Pele challenges Kahawali to a holua race, 1930.


One day when Pele was in her home in the pit, she heard a rumbling. She took the regular attire of women and stood atop of a hill to look, and she saw a chief gliding upon his holua sled, down a cliff, and when he arrived at the bottom of the cliff, that was when the people cheered.

When the chief arrived up where Pele stood, on top of the cliff, she told him, “I will take the challenge to sled with you.”

Kahawali turned and replied, “Let’s go.”

When the incline of the cliff was right, Kahawali came out in front of her. The heat of anger of that woman of the pit rose, but she did not speak. That wondrous one imagined that Kahawali’s holua was faster than hers. When Kahawali reached the top of the cliff, Pele asked him to give his holua to her to try out.

He spoke sassily to Pele. “You think that you are a woman that can ask me for my holua and go gliding down the cliff?”

The frightening anger of that wondrous one quickly escalated and she stomped and there appeared an earthquake that cleaved the cliff in two, while thunder clapped and fire blazed on this side of him and that. When the crowd was watching, it appeared as if Kahawali was racing with the flowing fires of the lava, and they were filled with fright, and were filled with fear for the life of Kahawali.

When he reached the base of the cliff, and he looked and saw this woman coming down within lava. Here comes Pele, here comes Pele. And he ran with all his might to where his canoe was floating, and he got in, and he was chased by the river of lava and he sailed out to sea. The water began to boil and he was nearly caught and turned into volcanic rock.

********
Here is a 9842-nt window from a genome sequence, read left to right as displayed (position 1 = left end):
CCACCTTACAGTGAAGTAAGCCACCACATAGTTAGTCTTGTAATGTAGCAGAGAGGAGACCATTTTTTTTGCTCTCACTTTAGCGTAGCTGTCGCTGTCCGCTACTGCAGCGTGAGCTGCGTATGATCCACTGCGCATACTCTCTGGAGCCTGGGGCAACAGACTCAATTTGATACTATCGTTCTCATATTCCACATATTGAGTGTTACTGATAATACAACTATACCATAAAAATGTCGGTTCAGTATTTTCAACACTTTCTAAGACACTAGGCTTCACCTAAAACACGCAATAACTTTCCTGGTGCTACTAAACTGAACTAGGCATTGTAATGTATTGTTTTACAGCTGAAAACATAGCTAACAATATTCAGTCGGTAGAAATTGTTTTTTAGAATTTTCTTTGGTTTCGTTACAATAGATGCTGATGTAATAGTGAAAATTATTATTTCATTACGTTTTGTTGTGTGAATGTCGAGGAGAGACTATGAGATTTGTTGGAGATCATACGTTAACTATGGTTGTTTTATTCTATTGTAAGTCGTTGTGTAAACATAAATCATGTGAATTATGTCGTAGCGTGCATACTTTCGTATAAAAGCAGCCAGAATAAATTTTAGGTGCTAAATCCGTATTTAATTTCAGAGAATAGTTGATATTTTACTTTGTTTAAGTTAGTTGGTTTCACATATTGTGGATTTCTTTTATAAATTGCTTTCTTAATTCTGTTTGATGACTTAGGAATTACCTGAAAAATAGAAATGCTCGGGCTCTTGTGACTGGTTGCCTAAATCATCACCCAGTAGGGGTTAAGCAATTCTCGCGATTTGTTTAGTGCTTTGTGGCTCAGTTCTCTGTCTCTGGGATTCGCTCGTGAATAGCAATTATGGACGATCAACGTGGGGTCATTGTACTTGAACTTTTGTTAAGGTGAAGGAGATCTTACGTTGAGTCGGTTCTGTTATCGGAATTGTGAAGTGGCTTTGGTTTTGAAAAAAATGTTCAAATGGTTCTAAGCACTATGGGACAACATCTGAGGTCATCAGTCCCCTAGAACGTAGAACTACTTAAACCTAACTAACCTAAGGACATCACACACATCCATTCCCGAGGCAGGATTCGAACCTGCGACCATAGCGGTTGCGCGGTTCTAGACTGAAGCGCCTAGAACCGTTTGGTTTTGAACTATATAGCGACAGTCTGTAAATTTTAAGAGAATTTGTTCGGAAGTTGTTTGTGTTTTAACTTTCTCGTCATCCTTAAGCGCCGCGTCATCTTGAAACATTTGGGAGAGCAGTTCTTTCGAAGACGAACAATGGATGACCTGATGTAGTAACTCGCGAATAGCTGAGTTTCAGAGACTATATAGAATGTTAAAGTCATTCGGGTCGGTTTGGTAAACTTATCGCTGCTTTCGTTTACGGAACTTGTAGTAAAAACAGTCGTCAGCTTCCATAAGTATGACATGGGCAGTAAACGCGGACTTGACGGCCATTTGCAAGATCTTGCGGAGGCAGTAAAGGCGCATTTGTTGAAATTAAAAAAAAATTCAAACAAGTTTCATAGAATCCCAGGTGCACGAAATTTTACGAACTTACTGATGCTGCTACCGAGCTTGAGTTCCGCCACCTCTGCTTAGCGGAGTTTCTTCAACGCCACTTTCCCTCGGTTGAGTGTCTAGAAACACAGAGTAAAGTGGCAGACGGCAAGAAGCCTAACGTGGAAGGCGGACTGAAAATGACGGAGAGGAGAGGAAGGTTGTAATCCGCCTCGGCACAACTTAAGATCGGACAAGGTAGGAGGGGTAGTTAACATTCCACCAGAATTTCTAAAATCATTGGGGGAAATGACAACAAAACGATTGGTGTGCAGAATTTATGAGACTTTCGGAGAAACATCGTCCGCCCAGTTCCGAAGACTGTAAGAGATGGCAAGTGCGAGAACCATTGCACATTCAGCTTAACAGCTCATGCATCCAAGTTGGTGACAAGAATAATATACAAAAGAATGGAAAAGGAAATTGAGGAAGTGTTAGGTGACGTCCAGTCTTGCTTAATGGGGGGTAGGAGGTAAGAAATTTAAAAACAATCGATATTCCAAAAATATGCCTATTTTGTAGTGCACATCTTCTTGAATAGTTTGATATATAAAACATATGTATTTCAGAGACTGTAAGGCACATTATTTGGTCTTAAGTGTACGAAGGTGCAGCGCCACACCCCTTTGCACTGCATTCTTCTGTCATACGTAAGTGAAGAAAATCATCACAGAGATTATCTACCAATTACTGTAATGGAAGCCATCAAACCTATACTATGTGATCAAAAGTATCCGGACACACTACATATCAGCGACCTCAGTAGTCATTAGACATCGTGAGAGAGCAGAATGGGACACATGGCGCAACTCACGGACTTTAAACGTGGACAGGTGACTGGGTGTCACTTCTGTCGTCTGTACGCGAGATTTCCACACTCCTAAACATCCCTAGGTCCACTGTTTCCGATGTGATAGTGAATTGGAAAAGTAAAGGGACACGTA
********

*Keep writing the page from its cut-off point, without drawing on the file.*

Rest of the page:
Kahawali sailed on and he was saved, but he did not dare to return to Hawaii and stay near Pele.

(Alakai o Hawaii, 1/16/1930, p. 3)

Ke Alakai o Hawaii, Buke 2, Helu 38, Aoao 3. Ianuari 16, 1930.

Clarice Taylor talks of Kilauea place names, 1959.

Clarice B. Taylor’s
Tales about Hawaii

Place Names About Kilauea Crater

Another attempt to destroy Pele and her volcanic fires crops up in a little known legend which comes from the Island of Kauai.

After the death of the Chief Kaha-wali in a lava flow at Puna, Hawaii, the Kauai chiefs determined to make an end to Pele and her antics.

Kauai in those days was famous for having Kahunas (priests) of great spiritual powers. The people of Kauai believed they were strong enough to cope with Pele. So six priests were selected and sent to Hawaii with instructions to go to Kilauea and surround Pele. Continue reading

Holua race between Kahawali and Pele, 1930.


One day when Pele was in her crater home, she heard a racket. She took upon the usual attire of women and stood atop a hill to look, and she saw an alii sledding on his holua down a cliff, and when he reached the bottom of the cliff, the people cheered.

When that alii reached the place where Pele stood on top of the cliff, he said I challenge you to sledding.

Kahawali turned and said, “Come.” Continue reading